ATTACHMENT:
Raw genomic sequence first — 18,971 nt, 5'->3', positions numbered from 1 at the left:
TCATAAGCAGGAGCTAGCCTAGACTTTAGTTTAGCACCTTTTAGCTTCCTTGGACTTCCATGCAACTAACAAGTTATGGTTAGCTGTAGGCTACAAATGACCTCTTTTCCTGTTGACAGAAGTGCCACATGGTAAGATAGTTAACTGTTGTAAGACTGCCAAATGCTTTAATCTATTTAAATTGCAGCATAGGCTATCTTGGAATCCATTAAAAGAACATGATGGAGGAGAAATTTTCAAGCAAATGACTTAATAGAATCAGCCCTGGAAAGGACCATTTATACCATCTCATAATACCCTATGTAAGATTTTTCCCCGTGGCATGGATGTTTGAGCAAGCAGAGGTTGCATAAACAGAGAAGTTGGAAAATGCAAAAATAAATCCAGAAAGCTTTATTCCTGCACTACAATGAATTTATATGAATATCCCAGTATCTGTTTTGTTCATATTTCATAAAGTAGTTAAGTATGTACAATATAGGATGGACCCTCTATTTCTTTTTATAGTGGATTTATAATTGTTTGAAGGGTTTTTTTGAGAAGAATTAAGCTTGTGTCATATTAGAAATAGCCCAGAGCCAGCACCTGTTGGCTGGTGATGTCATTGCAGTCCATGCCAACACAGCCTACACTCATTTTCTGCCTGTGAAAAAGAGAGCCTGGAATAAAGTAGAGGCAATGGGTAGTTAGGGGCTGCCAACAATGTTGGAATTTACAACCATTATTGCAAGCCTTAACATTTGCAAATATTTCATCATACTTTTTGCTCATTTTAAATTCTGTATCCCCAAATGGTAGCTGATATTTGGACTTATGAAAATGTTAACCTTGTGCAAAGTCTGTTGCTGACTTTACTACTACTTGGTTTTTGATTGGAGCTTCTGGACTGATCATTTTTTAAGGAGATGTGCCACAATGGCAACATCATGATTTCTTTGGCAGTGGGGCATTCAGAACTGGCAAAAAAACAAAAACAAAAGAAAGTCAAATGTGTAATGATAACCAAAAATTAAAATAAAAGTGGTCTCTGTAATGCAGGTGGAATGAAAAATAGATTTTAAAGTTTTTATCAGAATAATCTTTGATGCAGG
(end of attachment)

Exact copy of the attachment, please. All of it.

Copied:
Raw genomic sequence first — 18,971 nt, 5'->3', positions numbered from 1 at the left:
TCATAAGCAGGAGCTAGCCTAGACTTTAGTTTAGCACCTTTTAGCTTCCTTGGACTTCCATGCAACTAACAAGTTATGGTTAGCTGTAGGCTACAAATGACCTCTTTTCCTGTTGACAGAAGTGCCACATGGTAAGATAGTTAACTGTTGTAAGACTGCCAAATGCTTTAATCTATTTAAATTGCAGCATAGGCTATCTTGGAATCCATTAAAAGAACATGATGGAGGAGAAATTTTCAAGCAAATGACTTAATAGAATCAGCCCTGGAAAGGACCATTTATACCATCTCATAATACCCTATGTAAGATTTTTCCCCGTGGCATGGATGTTTGAGCAAGCAGAGGTTGCATAAACAGAGAAGTTGGAAAATGCAAAAATAAATCCAGAAAGCTTTATTCCTGCACTACAATGAATTTATATGAATATCCCAGTATCTGTTTTGTTCATATTTCATAAAGTAGTTAAGTATGTACAATATAGGATGGACCCTCTATTTCTTTTTATAGTGGATTTATAATTGTTTGAAGGGTTTTTTTGAGAAGAATTAAGCTTGTGTCATATTAGAAATAGCCCAGAGCCAGCACCTGTTGGCTGGTGATGTCATTGCAGTCCATGCCAACACAGCCTACACTCATTTTCTGCCTGTGAAAAAGAGAGCCTGGAATAAAGTAGAGGCAATGGGTAGTTAGGGGCTGCCAACAATGTTGGAATTTACAACCATTATTGCAAGCCTTAACATTTGCAAATATTTCATCATACTTTTTGCTCATTTTAAATTCTGTATCCCCAAATGGTAGCTGATATTTGGACTTATGAAAATGTTAACCTTGTGCAAAGTCTGTTGCTGACTTTACTACTACTTGGTTTTTGATTGGAGCTTCTGGACTGATCATTTTTTAAGGAGATGTGCCACAATGGCAACATCATGATTTCTTTGGCAGTGGGGCATTCAGAACTGGCAAAAAAACAAAAACAAAAGAAAGTCAAATGTGTAATGATAACCAAAAATTAAAATAAAAGTGGTCTCTGTAATGCAGGTGGAATGAAAAATAGATTTTAAAGTTTTTATCAGAATAATCTTTGATGCAGG